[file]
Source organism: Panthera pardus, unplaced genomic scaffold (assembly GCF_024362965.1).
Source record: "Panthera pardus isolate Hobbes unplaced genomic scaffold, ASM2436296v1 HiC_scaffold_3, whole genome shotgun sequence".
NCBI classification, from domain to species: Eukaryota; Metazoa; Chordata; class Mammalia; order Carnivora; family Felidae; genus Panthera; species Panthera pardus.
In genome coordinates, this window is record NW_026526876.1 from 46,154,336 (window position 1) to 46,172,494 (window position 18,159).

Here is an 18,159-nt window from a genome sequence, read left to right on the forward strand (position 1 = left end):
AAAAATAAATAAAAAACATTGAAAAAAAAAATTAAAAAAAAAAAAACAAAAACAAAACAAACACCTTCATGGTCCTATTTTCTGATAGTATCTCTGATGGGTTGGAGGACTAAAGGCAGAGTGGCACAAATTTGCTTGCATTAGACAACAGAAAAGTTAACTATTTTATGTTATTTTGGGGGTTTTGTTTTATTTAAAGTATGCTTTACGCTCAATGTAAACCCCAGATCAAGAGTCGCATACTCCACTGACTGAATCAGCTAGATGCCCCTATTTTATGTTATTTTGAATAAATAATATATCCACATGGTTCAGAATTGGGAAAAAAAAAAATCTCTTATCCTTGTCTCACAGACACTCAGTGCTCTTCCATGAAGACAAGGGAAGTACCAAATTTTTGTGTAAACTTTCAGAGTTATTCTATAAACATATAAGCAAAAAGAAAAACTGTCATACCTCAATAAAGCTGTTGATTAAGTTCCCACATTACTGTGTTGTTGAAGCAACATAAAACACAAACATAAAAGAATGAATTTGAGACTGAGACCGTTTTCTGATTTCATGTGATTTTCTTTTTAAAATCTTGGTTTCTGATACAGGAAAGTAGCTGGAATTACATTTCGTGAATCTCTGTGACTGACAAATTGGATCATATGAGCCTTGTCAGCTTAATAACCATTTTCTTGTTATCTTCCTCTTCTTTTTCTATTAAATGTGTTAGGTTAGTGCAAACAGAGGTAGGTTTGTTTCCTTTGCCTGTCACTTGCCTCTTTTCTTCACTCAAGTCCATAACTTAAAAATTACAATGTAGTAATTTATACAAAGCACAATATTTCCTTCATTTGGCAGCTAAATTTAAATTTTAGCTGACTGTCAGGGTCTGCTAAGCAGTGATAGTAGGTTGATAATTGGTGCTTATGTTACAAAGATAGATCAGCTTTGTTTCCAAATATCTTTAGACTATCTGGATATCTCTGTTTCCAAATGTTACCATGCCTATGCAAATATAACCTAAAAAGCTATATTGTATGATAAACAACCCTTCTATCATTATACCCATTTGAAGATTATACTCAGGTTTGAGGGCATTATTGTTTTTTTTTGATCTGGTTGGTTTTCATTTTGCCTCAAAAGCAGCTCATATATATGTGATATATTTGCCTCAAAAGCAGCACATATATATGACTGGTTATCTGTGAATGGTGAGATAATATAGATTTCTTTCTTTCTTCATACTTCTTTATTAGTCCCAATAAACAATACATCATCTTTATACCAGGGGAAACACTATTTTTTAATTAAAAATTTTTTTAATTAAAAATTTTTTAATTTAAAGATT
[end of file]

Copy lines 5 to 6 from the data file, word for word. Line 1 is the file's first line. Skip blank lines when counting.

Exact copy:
Here is an 18,159-nt window from a genome sequence, read left to right on the forward strand (position 1 = left end):
AAAAATAAATAAAAAACATTGAAAAAAAAAATTAAAAAAAAAAAAACAAAAACAAAACAAACACCTTCATGGTCCTATTTTCTGATAGTATCTCTGATGGGTTGGAGGACTAAAGGCAGAGTGGCACAAATTTGCTTGCATTAGACAACAGAAAAGTTAACTATTTTATGTTATTTTGGGGGTTTTGTTTTATTTAAAGTATGCTTTACGCTCAATGTAAACCCCAGATCAAGAGTCGCATACTCCACTGACTGAATCAGCTAGATGCCCCTATTTTATGTTATTTTGAATAAATAATATATCCACATGGTTCAGAATTGGGAAAAAAAAAAATCTCTTATCCTTGTCTCACAGACACTCAGTGCTCTTCCATGAAGACAAGGGAAGTACCAAATTTTTGTGTAAACTTTCAGAGTTATTCTATAAACATATAAGCAAAAAGAAAAACTGTCATACCTCAATAAAGCTGTTGATTAAGTTCCCACATTACTGTGTTGTTGAAGCAACATAAAACACAAACATAAAAGAATGAATTTGAGACTGAGACCGTTTTCTGATTTCATGTGATTTTCTTTTTAAAATCTTGGTTTCTGATACAGGAAAGTAGCTGGAATTACATTTCGTGAATCTCTGTGACTGACAAATTGGATCATATGAGCCTTGTCAGCTTAATAACCATTTTCTTGTTATCTTCCTCTTCTTTTTCTATTAAATGTGTTAGGTTAGTGCAAACAGAGGTAGGTTTGTTTCCTTTGCCTGTCACTTGCCTCTTTTCTTCACTCAAGTCCATAACTTAAAAATTACAATGTAGTAATTTATACAAAGCACAATATTTCCTTCATTTGGCAGCTAAATTTAAATTTTAGCTGACTGTCAGGGTCTGCTAAGCAGTGATAGTAGGTTGATAATTGGTGCTTATGTTACAAAGATAGATCAGCTTTGTTTCCAAATATCTTTAGACTATCTGGATATCTCTGTTTCCAAATGTTACCATGCCTATGCAAATATAACCTAAAAAGCTATATTGTATGATAAACAACCCTTCTATCATTATACCCATTTGAAGATTATACTCAGGTTTGAGGGCATTATTGTTTTTTTTTGATCTGGTTGGTTTTCATTTTGCCTCAAAAGCAGCTCATATATATGTGATATATTTGCCTCAAAAGCAGCACATATATATGACTGGTTATCTGTGAATGGTGAGATAATATAGATTTCTTTCTTTCTTCATACTTCTTTATTAGTCCCAATAAACAATACATCATCTTTATACCAGGGGAAACACTATTTTTTAATTAAAAATTTTTTTAATTAAAAATTTTTTAATTTAAAGATT